In parts of the world, such as Europe for example, regulators have intervened and reduced by regulation how much card companies can charge for interchange fees. This has started a little bit in the U.S. but not to the same effect as in Europe or Israel or in many other countries. I think pressure on lowering monthly fees is coming and will come very quickly, and I also venture within the next few years we’ll see more and more pressure on regulating interchange.

So, I want to make sure that Jassby has more than just a plastic card to give. What we’ve done through the shop is we created a network of affiliates where we can get a commission for the sale. The next level is we have products in the shop that we sell directly, and from there the margins are a little bit higher. My plan is that when the community gets large enough, it will also create a marketplace where retailers and brands will come to Jassby because they want to market directly to my community. By doing all of this, we are able to create on average a higher margin, and therefore it’s a more attractive business. And I can allow myself to give more benefits to my users, starting immediately with not charging them fees, so they benefit from this as well.

Q: What does Jassby have planned for the capital raised in the upcoming funding round?
A: The way I look at it, 2020 was the year that we finished building all the infrastructure that we needed. We launched the card; we have partnerships with banks; we finished building everything that we need to serve our community. Now, we’re going to go and attack the market. We want to increase our share. We also want to find more partnerships and more affiliate agreements so we have more variety of products and services that we can offer to our users.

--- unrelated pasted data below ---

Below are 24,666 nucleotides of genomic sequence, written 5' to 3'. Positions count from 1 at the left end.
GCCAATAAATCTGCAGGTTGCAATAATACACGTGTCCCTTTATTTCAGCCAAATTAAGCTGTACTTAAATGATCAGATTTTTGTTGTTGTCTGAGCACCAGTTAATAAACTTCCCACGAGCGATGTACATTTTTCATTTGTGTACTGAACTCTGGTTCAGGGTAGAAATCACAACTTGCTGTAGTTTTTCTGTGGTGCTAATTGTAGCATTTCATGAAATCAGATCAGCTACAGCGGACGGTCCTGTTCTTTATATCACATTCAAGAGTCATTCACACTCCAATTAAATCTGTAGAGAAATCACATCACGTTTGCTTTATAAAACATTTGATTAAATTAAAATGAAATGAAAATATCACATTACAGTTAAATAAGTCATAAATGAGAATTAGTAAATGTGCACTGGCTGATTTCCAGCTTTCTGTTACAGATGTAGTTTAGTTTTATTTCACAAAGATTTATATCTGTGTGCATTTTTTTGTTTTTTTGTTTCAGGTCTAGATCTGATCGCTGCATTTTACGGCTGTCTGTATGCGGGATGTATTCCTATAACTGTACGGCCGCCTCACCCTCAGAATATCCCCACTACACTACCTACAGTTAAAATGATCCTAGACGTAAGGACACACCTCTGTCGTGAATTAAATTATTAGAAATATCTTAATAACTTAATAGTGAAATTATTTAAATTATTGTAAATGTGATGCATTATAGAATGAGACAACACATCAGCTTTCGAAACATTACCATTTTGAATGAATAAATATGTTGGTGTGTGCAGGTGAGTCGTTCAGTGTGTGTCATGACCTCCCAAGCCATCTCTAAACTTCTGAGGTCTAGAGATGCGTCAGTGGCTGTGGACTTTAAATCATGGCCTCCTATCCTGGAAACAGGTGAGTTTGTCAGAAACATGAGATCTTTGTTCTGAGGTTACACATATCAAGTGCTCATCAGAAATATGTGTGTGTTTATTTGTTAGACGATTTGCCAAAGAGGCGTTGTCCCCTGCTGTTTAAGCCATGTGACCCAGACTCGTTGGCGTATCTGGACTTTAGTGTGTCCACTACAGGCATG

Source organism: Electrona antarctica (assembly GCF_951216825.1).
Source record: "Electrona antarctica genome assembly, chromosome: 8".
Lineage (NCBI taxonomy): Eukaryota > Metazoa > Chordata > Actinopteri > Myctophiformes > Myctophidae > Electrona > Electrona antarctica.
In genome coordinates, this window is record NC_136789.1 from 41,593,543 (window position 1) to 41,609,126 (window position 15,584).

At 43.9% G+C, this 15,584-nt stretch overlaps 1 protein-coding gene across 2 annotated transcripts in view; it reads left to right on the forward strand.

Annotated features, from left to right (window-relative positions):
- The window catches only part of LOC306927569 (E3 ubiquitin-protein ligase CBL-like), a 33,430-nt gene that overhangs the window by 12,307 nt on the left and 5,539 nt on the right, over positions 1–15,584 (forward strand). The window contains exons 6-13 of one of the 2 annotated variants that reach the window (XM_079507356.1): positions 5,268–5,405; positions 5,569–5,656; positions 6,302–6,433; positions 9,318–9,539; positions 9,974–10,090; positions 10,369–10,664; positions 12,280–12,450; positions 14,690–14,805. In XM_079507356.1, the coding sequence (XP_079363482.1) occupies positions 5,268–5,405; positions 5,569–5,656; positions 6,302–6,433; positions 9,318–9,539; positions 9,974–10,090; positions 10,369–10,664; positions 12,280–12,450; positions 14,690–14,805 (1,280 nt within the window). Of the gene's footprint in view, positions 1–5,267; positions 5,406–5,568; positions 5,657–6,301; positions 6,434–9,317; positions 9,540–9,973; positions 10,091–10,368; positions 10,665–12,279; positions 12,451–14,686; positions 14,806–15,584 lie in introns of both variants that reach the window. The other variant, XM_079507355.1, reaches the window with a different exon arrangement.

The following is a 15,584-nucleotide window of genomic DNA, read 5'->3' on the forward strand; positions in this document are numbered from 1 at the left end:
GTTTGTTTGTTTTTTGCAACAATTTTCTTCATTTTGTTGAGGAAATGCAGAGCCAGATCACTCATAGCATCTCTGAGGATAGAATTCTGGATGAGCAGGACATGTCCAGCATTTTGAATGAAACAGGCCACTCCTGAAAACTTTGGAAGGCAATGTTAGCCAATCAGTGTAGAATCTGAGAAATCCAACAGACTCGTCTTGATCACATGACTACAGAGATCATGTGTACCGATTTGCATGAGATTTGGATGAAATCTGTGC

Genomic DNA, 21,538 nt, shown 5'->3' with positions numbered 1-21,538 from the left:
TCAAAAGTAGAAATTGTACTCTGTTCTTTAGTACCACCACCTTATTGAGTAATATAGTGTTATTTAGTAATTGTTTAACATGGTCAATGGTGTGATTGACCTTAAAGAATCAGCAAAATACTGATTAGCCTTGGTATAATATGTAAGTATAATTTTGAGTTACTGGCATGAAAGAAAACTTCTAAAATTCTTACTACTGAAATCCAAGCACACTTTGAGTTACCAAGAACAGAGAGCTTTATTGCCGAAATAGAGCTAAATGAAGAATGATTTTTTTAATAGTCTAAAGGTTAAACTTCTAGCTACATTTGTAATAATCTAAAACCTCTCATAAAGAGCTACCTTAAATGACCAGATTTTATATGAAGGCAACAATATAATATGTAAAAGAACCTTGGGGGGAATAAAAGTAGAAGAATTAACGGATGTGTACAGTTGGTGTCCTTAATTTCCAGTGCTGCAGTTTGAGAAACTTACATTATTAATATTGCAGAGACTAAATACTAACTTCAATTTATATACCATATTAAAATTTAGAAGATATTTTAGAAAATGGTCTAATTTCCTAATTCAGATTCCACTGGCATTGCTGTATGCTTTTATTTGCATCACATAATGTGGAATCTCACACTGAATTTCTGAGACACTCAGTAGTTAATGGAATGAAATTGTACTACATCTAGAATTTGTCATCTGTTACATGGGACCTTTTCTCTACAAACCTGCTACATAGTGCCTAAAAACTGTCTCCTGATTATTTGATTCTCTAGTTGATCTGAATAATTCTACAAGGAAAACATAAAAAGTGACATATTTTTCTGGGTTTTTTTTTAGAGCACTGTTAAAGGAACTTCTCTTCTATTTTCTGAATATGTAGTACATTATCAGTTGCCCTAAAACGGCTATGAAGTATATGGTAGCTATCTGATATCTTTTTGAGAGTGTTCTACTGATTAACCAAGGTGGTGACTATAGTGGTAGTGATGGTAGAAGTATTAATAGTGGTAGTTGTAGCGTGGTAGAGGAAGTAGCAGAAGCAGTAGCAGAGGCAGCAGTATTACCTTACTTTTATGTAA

Q: What else do you have planned for Jassby?
A: Financial literacy is something we as a society tend to ignore, but it’s very, very important. We are also going to be introducing tools to help both the parents and the teens understand where they are in this journey. I don’t like the term “financial literacy” because it makes it sound like it’s something that you have or don’t have, like it’s binary. The way I think about it is it’s a journey. We’ll launch the first tool probably at the end of the first quarter. I think that at times when we try to teach financial literacy, it’s done with some boring lectures and quizzes, and I want more learning by doing – more action, less preaching.

Nachman’s Five Favorite Books

  1. “Empire Falls” by Richard Russo
  2. “The Secret History” by Donna Tartt
  3. “A Tale of Love and Darkness” by Amos Oz
  4. “Zealot: The Life and Times of Jesus of Nazareth” by Aslan Reza
  5. The Mistborn Saga trilogy by Brendan Anderson

A Business Model to Help Kids Save and Spend

by Diane McLaughlin time to read: 4 min